Love Island fans call for show to be cancelled after Mike Thalassitis and Sophie Gradon’s deaths

Bosses have said they take aftercare of the contestants "very seriously"

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Love Island fans have called for the show to be cancelled following the tragic deaths of Mike Thalassitis and Sophie Gradon.

Mike, 26, was found dead in woodland in North London on Saturday morning after taking his own life just nine months after Sophie’s suspected suicide in June last year.

On Sunday, police confirmed Mike – who starred on the show in 2017 – died of suicide by hanging.

Mike was found dead at the weekend after taking his own life (Credit: ITV)

Read more: Final photo of Mike Thalassitis and his beloved nan before their deaths

Sophie, who was on the reality series in 2016, passed away at the age of 32 last year.

She was found dead at her home in Ponteland, near Newcastle. Her boyfriend Aaron Armstrong was found dead just 20 days later.

An inquest into Sophie’s death has been postponed to allow her family to consider new information, as her parents now believe there is nothing to support claims that she died by suicide.

It was due to be held on Thursday but the hearing was postponed by the South Northumberland Coroner.

In a statement the coroner’s office said: “Sophie’s parents have requested further time to consider a report which was only recently received.”

Sophie Gradon on Love Island
Sophie passed away last June (Credit: ITV)

Following the pair’s deaths, fans have demanded the show be cancelled to save lives.

Taking to Twitter, one person said: “This show needs shutting down. Your aftercare is shocking. These contestants need your support. Doesn’t matter if they came first or not. I find this show disappointing after hearing about it.”

Another wrote: “Please cancel @loveisland moving forward. It makes for good TV but it does nothing good for the mental heath of participants or the viewers.”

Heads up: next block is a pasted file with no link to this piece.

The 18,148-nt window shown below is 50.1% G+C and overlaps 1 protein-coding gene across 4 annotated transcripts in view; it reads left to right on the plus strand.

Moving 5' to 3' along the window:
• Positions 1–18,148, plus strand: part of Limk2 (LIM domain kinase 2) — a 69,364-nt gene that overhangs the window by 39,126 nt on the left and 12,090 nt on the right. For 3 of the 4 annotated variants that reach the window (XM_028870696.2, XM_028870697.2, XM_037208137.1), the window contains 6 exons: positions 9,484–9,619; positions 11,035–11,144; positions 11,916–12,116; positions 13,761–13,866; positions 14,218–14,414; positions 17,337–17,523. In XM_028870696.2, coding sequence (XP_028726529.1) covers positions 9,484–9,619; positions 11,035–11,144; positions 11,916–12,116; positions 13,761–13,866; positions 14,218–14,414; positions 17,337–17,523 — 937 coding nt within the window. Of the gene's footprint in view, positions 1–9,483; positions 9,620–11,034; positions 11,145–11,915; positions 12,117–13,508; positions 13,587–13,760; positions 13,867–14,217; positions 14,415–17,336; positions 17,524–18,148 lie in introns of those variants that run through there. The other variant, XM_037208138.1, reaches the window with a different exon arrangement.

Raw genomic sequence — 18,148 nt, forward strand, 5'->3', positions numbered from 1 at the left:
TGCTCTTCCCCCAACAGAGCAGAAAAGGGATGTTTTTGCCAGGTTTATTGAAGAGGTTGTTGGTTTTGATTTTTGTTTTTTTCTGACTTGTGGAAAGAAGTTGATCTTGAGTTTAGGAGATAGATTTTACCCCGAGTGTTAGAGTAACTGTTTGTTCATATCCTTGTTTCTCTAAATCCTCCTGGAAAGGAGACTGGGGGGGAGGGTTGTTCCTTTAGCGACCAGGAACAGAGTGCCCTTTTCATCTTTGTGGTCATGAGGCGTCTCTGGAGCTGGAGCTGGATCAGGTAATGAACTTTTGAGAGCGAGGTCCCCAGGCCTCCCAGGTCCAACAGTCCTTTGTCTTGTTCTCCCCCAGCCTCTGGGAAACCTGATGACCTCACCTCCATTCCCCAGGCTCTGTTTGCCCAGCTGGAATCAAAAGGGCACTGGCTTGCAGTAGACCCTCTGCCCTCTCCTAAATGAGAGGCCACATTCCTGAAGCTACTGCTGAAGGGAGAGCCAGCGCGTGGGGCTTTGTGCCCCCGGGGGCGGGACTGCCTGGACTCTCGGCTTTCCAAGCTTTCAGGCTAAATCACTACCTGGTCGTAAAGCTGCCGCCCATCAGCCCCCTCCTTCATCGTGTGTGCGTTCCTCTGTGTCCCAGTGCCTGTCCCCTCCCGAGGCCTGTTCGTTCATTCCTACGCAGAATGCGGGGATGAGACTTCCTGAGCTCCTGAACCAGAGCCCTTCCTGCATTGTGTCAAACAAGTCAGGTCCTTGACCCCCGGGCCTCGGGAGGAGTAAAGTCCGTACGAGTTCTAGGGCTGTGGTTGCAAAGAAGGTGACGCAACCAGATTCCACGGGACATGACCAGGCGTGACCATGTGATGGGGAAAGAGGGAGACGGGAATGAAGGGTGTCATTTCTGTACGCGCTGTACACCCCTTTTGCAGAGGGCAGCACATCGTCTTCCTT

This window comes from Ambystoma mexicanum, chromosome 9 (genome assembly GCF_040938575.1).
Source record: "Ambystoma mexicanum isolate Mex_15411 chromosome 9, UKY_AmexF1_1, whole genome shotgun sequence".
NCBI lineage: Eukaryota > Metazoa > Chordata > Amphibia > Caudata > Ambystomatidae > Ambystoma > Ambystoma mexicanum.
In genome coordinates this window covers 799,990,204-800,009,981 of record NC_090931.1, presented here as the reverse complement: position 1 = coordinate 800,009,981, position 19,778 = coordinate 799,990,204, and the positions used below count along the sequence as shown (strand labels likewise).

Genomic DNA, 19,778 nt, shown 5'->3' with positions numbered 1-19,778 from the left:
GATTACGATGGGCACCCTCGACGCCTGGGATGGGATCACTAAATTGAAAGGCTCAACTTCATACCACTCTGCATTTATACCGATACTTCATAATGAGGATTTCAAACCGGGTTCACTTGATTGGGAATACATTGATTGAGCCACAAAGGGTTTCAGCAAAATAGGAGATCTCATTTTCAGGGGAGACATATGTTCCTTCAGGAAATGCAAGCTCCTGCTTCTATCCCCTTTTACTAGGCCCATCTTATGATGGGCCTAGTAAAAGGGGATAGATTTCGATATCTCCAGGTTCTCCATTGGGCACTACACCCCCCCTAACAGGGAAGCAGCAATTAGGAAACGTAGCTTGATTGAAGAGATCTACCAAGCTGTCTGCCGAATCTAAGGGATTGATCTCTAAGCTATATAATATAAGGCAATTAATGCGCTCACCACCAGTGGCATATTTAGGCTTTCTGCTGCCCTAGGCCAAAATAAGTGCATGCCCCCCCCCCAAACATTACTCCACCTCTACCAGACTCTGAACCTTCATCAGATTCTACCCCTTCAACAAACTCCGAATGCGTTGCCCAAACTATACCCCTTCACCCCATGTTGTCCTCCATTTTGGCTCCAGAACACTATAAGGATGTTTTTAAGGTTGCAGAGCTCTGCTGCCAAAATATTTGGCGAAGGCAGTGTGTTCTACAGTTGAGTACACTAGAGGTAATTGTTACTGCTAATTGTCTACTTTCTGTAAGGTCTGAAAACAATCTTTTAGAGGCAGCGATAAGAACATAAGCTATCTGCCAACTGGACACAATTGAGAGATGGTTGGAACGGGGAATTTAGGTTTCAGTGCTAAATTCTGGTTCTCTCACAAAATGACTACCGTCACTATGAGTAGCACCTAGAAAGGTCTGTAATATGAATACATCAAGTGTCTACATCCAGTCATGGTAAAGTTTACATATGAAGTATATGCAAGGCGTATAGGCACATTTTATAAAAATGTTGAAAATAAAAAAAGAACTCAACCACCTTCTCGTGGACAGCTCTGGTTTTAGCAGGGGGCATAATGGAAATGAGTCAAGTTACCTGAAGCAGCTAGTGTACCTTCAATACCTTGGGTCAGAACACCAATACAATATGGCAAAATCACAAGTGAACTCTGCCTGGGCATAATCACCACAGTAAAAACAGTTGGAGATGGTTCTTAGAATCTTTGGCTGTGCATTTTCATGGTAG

A third added: “I think they should cancel Love Island now. Too much pressure and not enough support for these young people who are probably not prepared for the sudden fame etc.”

Meanwhile, former contestants have called for the show to offer better aftercare.

Dom Lever, who appeared on Love Island the same year as Mike, wrote on Twitter: “You get a psychological evaluation before and after you go on the show but hands down once you are done on the show you don’t get any support unless you’re number one.”

Dom’s wife Jess Shears, who appeared on the same run of the show, posted: “Shows offer you ‘support’ but realistically it’s only while you are in their care.

“Minute you get home and are no longer making them money it’s out of sight out of mind.

“There should be ongoing support and also financial advice. Life after these shows isn’t all it’s cracked up to be.”

Malin Andersson, who appeared on the series in 2016, wrote a series of tweets. Her first read simply: “Wake up, Love Island.”

Kady McDermott, who has appeared on both Love Island and The Only Way Is Essex, shared: “Hopefully going forward reality shows will help more with the aftermath of being on one, because I can say it definitely didn’t happen after my series when lots of us needed it.”

Love Island bosses have since defended the show following criticism about its aftercare for contestants.

A statement read: “Care for our Islanders is a process the show takes very seriously and is a continuous process for all those taking part in the show.

Love Island recoupling
The show said its care for the Islanders “is a process the show takes very seriously” (Credit: ITV)

Read more: Love Island bosses respond to criticism about reality TV stars’ after-care

“We ensure that all of our Contributors are able to access psychological support before, during and after appearing on the show. The programme will always provide ongoing support when needed and where appropriate.

“We also discuss at length with all of our Islanders, before and after the show, how their lives might change and they have access to support and advice to help with this.”

If you or someone you know are struggling with mental illness or suicidal thoughts, call the Samaritans on 116 123.

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